I would not say that the dividing walls are aesthetically what makes us feel more proud of Barcelona. Actually, I guess we would agree that in general they are pretty ugly, but we are so used to them that I think many of us don't even realize they are there when we walk through the city. The are everywhere, in every neighborhood, and in some streets there are not two contiguous buildings with the same number of stores, so all of them have visible dividing walls.
Dividing walls are supposed to be shared by two buildings, but many of them are visible, shamelessly displaying some kind of secret, a world that should be hidden. They seem to be waiting for someone to cover them, in a state of permanent provisional nature. The urban development rules make it unlikely or impossible to build the missing heights to cover the walls. Thus, some fractures are created, public spaces despised or even ignored.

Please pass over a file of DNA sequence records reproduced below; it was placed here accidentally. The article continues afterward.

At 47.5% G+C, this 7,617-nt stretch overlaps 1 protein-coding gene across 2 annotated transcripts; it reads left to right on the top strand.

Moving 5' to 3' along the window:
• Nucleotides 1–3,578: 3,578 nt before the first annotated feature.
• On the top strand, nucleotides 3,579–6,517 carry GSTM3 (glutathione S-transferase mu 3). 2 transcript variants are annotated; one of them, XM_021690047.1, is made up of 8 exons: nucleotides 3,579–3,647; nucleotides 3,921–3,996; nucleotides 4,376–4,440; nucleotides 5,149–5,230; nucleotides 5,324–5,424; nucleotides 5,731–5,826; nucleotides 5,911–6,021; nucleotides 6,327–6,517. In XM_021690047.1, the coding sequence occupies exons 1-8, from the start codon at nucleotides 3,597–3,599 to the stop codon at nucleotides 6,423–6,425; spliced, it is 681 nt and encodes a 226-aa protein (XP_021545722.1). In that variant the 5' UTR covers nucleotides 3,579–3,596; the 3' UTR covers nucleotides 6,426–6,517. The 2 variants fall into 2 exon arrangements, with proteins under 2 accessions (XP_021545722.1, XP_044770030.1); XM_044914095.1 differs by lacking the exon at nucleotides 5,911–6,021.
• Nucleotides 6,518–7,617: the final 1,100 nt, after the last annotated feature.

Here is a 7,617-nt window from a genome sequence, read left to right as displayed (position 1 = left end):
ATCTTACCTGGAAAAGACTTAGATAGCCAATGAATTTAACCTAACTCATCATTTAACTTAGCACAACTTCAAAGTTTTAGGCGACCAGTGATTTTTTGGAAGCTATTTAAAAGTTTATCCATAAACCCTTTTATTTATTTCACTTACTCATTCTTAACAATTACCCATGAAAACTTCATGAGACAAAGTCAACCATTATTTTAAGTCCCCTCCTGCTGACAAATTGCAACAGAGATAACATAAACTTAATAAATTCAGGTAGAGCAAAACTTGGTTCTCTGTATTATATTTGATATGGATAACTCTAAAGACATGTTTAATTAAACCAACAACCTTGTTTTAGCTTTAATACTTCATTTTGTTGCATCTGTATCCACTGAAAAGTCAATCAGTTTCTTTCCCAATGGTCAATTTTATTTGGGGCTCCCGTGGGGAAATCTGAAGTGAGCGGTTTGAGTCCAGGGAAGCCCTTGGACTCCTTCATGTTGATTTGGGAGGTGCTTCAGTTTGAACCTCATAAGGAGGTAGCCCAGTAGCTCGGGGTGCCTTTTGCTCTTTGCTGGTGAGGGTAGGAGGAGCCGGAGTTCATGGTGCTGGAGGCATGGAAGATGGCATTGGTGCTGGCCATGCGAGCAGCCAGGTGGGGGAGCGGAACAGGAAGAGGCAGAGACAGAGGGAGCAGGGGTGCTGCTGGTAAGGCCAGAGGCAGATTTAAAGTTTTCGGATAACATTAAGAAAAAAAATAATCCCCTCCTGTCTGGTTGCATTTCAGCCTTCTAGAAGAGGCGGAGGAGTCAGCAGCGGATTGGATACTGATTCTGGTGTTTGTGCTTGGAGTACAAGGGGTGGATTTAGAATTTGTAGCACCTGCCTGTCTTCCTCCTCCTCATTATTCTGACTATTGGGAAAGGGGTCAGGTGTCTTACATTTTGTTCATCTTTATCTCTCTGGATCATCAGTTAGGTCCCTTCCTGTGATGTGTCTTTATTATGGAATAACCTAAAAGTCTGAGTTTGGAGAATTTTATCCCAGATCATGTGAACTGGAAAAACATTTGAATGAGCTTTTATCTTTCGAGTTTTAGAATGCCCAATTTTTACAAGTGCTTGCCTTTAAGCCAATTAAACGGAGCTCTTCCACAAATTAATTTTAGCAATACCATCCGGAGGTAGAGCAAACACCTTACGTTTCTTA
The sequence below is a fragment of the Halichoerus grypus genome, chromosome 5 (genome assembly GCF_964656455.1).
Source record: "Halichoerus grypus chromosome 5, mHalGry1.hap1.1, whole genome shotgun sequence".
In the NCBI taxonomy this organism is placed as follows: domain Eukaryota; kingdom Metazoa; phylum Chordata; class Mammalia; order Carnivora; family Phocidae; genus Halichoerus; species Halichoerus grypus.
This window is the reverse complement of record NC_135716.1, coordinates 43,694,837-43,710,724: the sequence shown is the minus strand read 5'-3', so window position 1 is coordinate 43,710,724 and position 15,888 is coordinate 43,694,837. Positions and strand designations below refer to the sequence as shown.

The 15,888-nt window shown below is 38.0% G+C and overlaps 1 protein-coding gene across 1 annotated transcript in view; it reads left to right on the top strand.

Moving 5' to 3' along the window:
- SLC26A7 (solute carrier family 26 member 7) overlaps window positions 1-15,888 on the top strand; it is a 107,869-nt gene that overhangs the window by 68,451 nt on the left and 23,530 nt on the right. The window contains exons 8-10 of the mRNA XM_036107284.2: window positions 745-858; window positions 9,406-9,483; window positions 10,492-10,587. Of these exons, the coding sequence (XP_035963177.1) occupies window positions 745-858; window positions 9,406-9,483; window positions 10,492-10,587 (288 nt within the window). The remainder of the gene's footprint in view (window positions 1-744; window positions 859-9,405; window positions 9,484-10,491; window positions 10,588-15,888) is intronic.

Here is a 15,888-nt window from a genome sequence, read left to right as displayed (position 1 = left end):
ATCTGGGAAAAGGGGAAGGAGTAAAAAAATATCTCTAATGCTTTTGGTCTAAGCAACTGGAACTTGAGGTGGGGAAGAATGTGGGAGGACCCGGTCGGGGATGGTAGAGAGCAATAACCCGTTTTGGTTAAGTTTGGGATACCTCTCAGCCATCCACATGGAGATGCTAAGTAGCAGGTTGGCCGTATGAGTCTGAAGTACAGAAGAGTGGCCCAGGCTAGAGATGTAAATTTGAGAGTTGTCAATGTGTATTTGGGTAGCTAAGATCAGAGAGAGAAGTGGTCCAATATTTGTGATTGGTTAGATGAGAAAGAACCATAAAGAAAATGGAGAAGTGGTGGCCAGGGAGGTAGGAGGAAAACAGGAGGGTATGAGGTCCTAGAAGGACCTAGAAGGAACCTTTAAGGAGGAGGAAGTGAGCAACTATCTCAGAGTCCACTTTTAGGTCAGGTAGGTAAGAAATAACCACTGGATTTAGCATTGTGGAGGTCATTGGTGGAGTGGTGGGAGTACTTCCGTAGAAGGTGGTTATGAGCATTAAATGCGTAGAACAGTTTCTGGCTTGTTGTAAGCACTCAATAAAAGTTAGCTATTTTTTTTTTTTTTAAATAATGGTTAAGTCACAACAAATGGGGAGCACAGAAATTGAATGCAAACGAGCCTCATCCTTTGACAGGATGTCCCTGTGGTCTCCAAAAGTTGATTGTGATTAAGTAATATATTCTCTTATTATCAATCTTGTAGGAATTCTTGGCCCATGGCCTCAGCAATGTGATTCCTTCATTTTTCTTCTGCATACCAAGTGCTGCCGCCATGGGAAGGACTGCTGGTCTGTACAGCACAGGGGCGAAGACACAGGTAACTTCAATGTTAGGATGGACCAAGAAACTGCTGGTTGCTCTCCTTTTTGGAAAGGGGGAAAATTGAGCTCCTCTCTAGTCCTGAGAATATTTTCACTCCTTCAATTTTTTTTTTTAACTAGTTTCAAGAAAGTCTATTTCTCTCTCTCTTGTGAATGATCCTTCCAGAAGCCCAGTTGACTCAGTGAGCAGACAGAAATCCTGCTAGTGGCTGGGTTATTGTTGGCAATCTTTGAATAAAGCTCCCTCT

Similar to what they are doing with the block interiors of the Eixample, the Institute of Urban Landscape of Barcelona is working to restore these walls, and has remodeled more than 100 in the last three years, entrusting graffiti or vertical gardens.
Now, would Barcelona be Barcelona without its brick dividing walls, simple and even rough?